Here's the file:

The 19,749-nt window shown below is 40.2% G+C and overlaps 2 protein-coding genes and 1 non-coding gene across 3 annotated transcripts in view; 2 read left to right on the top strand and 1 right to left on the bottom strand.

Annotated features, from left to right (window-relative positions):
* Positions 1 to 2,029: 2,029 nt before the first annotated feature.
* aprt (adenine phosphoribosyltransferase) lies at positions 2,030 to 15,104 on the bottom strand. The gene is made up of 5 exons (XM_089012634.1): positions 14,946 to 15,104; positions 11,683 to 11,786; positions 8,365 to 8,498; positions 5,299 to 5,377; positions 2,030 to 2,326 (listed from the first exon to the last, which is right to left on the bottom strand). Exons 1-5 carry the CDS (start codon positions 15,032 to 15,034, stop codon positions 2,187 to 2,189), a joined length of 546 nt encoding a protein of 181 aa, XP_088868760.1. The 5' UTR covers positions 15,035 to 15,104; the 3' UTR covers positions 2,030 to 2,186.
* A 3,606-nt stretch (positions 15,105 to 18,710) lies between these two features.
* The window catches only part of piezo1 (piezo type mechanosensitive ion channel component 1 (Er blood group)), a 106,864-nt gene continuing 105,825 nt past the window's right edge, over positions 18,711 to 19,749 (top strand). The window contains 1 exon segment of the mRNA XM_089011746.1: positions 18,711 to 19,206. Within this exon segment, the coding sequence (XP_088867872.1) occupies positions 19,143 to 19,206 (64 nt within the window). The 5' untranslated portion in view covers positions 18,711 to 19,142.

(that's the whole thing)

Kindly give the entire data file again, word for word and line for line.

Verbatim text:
The 19,749-nt window shown below is 40.2% G+C and overlaps 2 protein-coding genes and 1 non-coding gene across 3 annotated transcripts in view; 2 read left to right on the top strand and 1 right to left on the bottom strand.

Annotated features, from left to right (window-relative positions):
* Positions 1 to 2,029: 2,029 nt before the first annotated feature.
* aprt (adenine phosphoribosyltransferase) lies at positions 2,030 to 15,104 on the bottom strand. The gene is made up of 5 exons (XM_089012634.1): positions 14,946 to 15,104; positions 11,683 to 11,786; positions 8,365 to 8,498; positions 5,299 to 5,377; positions 2,030 to 2,326 (listed from the first exon to the last, which is right to left on the bottom strand). Exons 1-5 carry the CDS (start codon positions 15,032 to 15,034, stop codon positions 2,187 to 2,189), a joined length of 546 nt encoding a protein of 181 aa, XP_088868760.1. The 5' UTR covers positions 15,035 to 15,104; the 3' UTR covers positions 2,030 to 2,186.
* A 3,606-nt stretch (positions 15,105 to 18,710) lies between these two features.
* The window catches only part of piezo1 (piezo type mechanosensitive ion channel component 1 (Er blood group)), a 106,864-nt gene continuing 105,825 nt past the window's right edge, over positions 18,711 to 19,749 (top strand). The window contains 1 exon segment of the mRNA XM_089011746.1: positions 18,711 to 19,206. Within this exon segment, the coding sequence (XP_088867872.1) occupies positions 19,143 to 19,206 (64 nt within the window). The 5' untranslated portion in view covers positions 18,711 to 19,142.